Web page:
Greetings from Claremont! Perhaps you have already heard about our attempt to seize the assets of our local water system by filing an eminent domain lawsuit. As the town of Apple Valley is following in our footsteps, so to speak, I thought you might be interested in finding out how this endeavor turned out for us.
On October 10th, only three short years after the Claremont City Council voted unanimously to take over the system from its corporate owners, the very same council members pulled the plug on one of the most expensive self-inflicted financial disasters in California history. Our little town — which is only half the size of Apple Valley — lost $11 million and we have nothing to show for it but a massive hole in our General Fund.
It is important to understand that this didn’t just happen by accident. Rather it was the foreseeable consequence of passionate but uninformed citizen activism, reckless decisions by the city council, and self-serving advice offered by financially-interested lawyers and consultants.
As it happens, the very same lawyers from Best, Best & Krieger (“BBK”) who advised Claremont — and billed us more than $6 million to unsuccessfully litigate our takeover attempt — have been chosen to handle your case as well. And although it is always unwise and sometimes illegal for public officials to participate in government decisions that they have a financial interest in, your town council doesn’t seem to care that the city attorney’s own law firm provided advice on a decision from which it stands to make millions of dollars.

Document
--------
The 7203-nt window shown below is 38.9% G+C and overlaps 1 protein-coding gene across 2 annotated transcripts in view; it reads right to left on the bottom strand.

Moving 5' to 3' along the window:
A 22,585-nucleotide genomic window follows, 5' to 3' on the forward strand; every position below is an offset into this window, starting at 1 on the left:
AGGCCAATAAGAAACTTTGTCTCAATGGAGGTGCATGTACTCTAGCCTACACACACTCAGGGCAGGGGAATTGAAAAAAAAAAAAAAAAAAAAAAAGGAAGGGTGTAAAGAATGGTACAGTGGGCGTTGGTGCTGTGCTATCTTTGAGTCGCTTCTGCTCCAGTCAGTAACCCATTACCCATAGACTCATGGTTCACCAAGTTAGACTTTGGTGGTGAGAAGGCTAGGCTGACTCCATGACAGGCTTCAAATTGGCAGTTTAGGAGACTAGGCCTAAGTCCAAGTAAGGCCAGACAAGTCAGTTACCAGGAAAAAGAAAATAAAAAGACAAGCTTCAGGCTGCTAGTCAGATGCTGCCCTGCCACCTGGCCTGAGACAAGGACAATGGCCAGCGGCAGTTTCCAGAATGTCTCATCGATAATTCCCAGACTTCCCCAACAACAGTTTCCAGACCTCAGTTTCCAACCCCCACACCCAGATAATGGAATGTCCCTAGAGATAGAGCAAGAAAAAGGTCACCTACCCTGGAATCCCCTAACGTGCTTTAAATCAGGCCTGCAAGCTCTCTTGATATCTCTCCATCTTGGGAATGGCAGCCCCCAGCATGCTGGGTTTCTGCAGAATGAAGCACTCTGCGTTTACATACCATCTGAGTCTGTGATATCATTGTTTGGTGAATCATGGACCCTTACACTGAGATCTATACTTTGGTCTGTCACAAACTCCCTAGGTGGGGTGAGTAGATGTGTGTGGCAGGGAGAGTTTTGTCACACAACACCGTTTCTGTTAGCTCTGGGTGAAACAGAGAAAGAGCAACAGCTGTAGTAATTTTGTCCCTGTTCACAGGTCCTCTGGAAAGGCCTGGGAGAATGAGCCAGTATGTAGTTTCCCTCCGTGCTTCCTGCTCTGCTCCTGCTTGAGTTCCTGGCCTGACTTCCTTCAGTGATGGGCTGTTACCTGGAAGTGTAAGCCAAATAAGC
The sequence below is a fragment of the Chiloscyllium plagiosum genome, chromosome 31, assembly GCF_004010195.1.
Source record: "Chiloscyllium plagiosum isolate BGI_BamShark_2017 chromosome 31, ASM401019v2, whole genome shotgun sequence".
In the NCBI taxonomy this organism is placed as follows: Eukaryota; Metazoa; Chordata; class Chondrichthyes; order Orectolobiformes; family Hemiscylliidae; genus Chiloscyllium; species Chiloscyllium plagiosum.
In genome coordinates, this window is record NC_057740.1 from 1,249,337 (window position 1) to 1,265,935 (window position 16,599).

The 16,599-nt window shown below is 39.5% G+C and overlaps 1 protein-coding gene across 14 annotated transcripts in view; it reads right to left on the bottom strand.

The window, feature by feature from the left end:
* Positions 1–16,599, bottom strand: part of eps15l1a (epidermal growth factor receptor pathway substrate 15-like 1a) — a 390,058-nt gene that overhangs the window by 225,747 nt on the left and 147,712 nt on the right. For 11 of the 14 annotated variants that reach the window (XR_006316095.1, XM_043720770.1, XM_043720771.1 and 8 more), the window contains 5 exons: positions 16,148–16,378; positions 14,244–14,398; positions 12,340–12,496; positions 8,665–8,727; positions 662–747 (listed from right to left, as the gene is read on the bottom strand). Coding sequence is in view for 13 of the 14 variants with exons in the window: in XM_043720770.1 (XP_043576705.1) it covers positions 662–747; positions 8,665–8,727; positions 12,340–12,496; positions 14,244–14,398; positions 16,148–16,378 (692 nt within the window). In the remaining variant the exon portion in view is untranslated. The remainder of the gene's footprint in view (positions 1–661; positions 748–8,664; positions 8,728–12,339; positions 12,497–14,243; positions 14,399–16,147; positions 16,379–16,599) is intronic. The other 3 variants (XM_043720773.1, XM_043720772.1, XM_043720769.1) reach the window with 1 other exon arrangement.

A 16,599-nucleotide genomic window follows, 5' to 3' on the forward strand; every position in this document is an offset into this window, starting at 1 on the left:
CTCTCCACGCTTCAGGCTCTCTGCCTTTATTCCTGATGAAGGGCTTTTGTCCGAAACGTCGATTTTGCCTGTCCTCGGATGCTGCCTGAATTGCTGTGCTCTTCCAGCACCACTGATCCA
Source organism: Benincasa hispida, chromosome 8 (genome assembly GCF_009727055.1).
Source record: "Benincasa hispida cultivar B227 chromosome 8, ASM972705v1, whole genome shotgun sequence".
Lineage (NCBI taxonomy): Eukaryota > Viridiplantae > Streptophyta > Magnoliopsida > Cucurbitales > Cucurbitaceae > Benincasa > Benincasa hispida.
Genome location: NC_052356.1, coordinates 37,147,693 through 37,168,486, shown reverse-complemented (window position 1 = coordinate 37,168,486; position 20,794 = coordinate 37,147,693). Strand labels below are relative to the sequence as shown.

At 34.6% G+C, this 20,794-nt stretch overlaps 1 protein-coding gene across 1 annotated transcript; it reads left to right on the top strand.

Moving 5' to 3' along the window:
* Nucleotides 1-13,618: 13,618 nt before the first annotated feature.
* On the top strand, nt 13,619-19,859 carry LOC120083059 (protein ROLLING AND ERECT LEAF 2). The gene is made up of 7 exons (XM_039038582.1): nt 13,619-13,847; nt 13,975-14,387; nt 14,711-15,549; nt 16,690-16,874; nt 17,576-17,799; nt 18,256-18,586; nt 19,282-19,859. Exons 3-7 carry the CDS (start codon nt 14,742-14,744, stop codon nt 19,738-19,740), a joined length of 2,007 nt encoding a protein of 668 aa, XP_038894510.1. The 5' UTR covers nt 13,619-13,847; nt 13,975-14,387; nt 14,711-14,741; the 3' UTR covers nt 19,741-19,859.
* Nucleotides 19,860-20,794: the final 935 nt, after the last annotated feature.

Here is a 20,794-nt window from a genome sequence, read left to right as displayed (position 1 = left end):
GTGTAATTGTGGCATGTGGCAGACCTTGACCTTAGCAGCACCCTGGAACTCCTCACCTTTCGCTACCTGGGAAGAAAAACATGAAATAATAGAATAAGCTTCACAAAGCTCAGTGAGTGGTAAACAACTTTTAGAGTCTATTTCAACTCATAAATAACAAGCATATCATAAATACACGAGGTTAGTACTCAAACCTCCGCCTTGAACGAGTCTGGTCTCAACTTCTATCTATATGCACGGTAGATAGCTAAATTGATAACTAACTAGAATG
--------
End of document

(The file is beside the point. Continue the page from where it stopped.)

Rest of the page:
In Claremont, this proved to be a very costly mistake. Although we relied almost entirely on the competence and integrity of our lawyers, they utterly failed to identify what we now know to be the enormous costs and risks involved in the takeover of a water system — including the fact that the city would have to reimburse the water company for its legal expenses if we lost the case. Claremont was ordered to pay $7.8 million.
The citizens of Claremont also found out the hard way that Superior Court judges are not impressed by slogans like “local control,” nor will they simply rubber stamp a city’s decision to seize water utility property. Our high-priced BBK legal team was unprepared to demonstrate that the taking of the utility’s property was actually necessary and in the public interest — as the law requires.
That is an almost impossible standard to meet, particularly when a city with no experience in the water business is seeking to replace a firm with a proven track record. I invite you to read the court decision in the Claremont case, which is available on the city’s website. If you do, you will see just how weak of a case BBK put on. Unless these same lawyers can explain why Apple Valley’s situation is radically different from Claremont’s, there is no reason to expect that the outcome will be any different.
As a Claremont resident, I am naturally disappointed by the poor judgment exercised by our city council and staff, and the incompetent handling of our case by BBK. But at least we can say that no one ever lost $11 million in quite this way before. Apple Valley will not have that excuse.
— Jim Belna, Claremont, CA